Can sex at birth always be identified through chromosomes alone?

Wednesday, January 27, 2021
By Lisa Freedland

Research has concluded that the chromosome test historically used to determine sex-at-birth (in which embryos with XX chromosomes are identified as girls and embryos with XY chromosomes are identified as boys) isn't always accurate. Certain regulatory sequences in DNA enhance the development of an embryo's sex organs, making some sex tests more complicated.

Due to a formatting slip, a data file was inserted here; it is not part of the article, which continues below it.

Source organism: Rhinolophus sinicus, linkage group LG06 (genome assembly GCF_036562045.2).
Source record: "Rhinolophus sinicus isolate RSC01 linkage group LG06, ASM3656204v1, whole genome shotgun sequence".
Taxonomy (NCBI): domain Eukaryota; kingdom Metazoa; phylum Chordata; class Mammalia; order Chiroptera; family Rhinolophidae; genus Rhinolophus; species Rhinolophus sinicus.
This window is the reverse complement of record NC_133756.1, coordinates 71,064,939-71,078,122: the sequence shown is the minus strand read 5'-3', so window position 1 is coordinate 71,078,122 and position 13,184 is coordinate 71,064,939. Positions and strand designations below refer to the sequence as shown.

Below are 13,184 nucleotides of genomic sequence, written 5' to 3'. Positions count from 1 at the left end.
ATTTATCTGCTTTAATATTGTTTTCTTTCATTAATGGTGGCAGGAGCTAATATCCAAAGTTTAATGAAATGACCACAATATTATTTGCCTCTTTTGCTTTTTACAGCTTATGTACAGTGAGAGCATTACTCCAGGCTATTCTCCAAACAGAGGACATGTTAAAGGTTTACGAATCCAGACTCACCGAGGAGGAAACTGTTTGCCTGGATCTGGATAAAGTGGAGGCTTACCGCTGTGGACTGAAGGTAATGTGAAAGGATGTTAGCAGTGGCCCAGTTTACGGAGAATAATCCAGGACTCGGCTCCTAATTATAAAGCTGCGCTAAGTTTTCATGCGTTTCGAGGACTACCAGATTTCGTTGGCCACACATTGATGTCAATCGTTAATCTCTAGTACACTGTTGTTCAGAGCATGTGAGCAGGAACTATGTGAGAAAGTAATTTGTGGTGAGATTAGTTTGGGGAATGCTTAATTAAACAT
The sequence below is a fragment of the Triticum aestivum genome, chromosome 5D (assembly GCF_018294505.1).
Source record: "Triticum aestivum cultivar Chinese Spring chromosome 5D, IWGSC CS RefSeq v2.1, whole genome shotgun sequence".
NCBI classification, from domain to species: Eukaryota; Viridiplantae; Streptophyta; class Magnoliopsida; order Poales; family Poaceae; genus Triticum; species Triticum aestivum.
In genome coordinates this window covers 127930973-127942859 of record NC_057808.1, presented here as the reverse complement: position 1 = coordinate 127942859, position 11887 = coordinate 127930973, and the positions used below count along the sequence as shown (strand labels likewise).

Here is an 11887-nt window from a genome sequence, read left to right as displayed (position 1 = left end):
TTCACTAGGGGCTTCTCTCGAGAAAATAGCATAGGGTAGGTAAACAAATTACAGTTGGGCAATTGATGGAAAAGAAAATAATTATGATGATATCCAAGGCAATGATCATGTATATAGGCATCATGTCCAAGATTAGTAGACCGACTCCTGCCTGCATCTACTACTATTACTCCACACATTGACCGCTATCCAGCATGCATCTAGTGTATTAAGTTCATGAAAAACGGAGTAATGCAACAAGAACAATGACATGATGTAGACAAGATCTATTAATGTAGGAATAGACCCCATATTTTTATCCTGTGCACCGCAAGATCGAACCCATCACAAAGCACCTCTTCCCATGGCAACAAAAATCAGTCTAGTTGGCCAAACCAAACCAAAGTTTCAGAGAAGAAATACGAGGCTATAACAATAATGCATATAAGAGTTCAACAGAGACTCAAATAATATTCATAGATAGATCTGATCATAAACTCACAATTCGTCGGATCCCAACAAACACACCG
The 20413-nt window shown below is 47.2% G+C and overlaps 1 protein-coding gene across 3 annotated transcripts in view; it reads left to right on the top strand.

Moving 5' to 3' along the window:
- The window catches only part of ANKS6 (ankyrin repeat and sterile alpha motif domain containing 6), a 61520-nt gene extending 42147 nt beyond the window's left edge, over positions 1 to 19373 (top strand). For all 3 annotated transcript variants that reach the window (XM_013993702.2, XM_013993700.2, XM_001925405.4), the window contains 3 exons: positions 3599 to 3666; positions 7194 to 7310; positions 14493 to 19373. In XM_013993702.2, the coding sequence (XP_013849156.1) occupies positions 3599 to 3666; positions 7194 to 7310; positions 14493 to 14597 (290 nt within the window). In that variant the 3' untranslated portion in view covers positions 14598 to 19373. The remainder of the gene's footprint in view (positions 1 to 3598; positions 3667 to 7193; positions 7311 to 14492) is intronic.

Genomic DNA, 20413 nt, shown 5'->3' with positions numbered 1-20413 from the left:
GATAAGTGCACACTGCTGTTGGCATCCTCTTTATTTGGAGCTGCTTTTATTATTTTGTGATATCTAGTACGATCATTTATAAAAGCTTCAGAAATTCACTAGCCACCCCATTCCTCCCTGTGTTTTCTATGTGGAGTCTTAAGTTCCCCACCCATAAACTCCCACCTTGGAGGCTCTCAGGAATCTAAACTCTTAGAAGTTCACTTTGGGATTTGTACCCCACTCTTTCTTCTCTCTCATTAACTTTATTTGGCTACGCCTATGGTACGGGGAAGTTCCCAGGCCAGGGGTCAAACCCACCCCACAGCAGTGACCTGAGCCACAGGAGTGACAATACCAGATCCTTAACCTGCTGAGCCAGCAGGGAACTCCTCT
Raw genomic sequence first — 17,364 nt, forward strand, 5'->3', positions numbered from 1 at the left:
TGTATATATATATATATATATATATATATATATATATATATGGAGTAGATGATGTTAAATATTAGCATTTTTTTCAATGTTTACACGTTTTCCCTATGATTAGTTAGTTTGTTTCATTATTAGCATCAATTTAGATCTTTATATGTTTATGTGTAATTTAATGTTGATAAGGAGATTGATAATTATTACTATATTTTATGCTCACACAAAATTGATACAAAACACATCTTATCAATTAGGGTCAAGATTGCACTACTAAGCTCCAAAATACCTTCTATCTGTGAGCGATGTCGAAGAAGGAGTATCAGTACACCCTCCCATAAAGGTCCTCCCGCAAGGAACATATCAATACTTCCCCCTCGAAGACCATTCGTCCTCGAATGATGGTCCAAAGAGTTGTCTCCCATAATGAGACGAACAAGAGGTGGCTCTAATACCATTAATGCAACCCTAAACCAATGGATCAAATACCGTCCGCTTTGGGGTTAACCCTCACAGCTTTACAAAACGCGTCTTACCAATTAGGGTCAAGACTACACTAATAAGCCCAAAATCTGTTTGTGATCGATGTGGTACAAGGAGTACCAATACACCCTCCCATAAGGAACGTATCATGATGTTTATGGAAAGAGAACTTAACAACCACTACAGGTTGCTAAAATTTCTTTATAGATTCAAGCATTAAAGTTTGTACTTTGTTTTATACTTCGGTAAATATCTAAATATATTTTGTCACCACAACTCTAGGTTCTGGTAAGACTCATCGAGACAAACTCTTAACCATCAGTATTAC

A study in the journal Nature Communications concluded that so-called genetic “enhancers” control the development of testes and ovaries. Typically, the SRY gene and the Sox9 gene, both found on the Y chromosome, interact to develop testes. High Sox9 levels are needed for normal testis development. The research identified some cases where XX embryos had additional Sox9 copies and developed testes. Some XY embryos that had fewer Sox9 levels developed ovaries instead of testes.

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